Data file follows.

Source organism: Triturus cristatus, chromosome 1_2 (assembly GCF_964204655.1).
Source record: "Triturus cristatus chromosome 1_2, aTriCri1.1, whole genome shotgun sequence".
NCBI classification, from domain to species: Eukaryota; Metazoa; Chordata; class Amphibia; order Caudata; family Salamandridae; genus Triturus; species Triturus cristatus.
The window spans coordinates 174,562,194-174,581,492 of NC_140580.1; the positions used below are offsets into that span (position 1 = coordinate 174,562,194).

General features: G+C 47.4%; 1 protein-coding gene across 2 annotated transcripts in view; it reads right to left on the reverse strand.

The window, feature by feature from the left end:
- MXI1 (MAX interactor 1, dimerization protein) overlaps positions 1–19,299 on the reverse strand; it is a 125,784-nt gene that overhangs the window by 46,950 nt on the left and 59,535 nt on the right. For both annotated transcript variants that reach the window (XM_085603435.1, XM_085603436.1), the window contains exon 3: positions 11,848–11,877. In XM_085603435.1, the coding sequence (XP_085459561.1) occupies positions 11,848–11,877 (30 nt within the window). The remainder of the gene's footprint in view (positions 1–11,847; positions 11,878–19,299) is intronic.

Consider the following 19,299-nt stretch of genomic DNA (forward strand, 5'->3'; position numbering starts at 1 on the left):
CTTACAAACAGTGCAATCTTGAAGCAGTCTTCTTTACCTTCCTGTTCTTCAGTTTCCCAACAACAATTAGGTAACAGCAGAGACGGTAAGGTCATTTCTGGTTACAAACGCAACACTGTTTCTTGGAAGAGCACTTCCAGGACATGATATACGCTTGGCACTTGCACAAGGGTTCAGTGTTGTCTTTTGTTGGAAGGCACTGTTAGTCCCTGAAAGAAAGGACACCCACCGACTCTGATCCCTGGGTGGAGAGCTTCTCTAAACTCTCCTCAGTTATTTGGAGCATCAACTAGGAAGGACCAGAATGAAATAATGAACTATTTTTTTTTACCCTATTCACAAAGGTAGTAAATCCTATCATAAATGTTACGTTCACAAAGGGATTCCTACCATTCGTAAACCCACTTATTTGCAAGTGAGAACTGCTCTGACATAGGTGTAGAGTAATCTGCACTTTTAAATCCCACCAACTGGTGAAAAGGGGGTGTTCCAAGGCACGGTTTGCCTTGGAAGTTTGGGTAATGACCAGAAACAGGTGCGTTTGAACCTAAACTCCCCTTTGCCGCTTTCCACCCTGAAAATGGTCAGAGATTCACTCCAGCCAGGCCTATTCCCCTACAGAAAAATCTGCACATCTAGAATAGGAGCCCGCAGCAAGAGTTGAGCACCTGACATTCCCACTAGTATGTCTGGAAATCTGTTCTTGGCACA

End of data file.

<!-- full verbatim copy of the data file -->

Source organism: Triturus cristatus, chromosome 1_2 (assembly GCF_964204655.1).
Source record: "Triturus cristatus chromosome 1_2, aTriCri1.1, whole genome shotgun sequence".
NCBI classification, from domain to species: Eukaryota; Metazoa; Chordata; class Amphibia; order Caudata; family Salamandridae; genus Triturus; species Triturus cristatus.
The window spans coordinates 174,562,194-174,581,492 of NC_140580.1; the positions used below are offsets into that span (position 1 = coordinate 174,562,194).

General features: G+C 47.4%; 1 protein-coding gene across 2 annotated transcripts in view; it reads right to left on the reverse strand.

The window, feature by feature from the left end:
- MXI1 (MAX interactor 1, dimerization protein) overlaps positions 1–19,299 on the reverse strand; it is a 125,784-nt gene that overhangs the window by 46,950 nt on the left and 59,535 nt on the right. For both annotated transcript variants that reach the window (XM_085603435.1, XM_085603436.1), the window contains exon 3: positions 11,848–11,877. In XM_085603435.1, the coding sequence (XP_085459561.1) occupies positions 11,848–11,877 (30 nt within the window). The remainder of the gene's footprint in view (positions 1–11,847; positions 11,878–19,299) is intronic.

Consider the following 19,299-nt stretch of genomic DNA (forward strand, 5'->3'; position numbering starts at 1 on the left):
CTTACAAACAGTGCAATCTTGAAGCAGTCTTCTTTACCTTCCTGTTCTTCAGTTTCCCAACAACAATTAGGTAACAGCAGAGACGGTAAGGTCATTTCTGGTTACAAACGCAACACTGTTTCTTGGAAGAGCACTTCCAGGACATGATATACGCTTGGCACTTGCACAAGGGTTCAGTGTTGTCTTTTGTTGGAAGGCACTGTTAGTCCCTGAAAGAAAGGACACCCACCGACTCTGATCCCTGGGTGGAGAGCTTCTCTAAACTCTCCTCAGTTATTTGGAGCATCAACTAGGAAGGACCAGAATGAAATAATGAACTATTTTTTTTTACCCTATTCACAAAGGTAGTAAATCCTATCATAAATGTTACGTTCACAAAGGGATTCCTACCATTCGTAAACCCACTTATTTGCAAGTGAGAACTGCTCTGACATAGGTGTAGAGTAATCTGCACTTTTAAATCCCACCAACTGGTGAAAAGGGGGTGTTCCAAGGCACGGTTTGCCTTGGAAGTTTGGGTAATGACCAGAAACAGGTGCGTTTGAACCTAAACTCCCCTTTGCCGCTTTCCACCCTGAAAATGGTCAGAGATTCACTCCAGCCAGGCCTATTCCCCTACAGAAAAATCTGCACATCTAGAATAGGAGCCCGCAGCAAGAGTTGAGCACCTGACATTCCCACTAGTATGTCTGGAAATCTGTTCTTGGCACA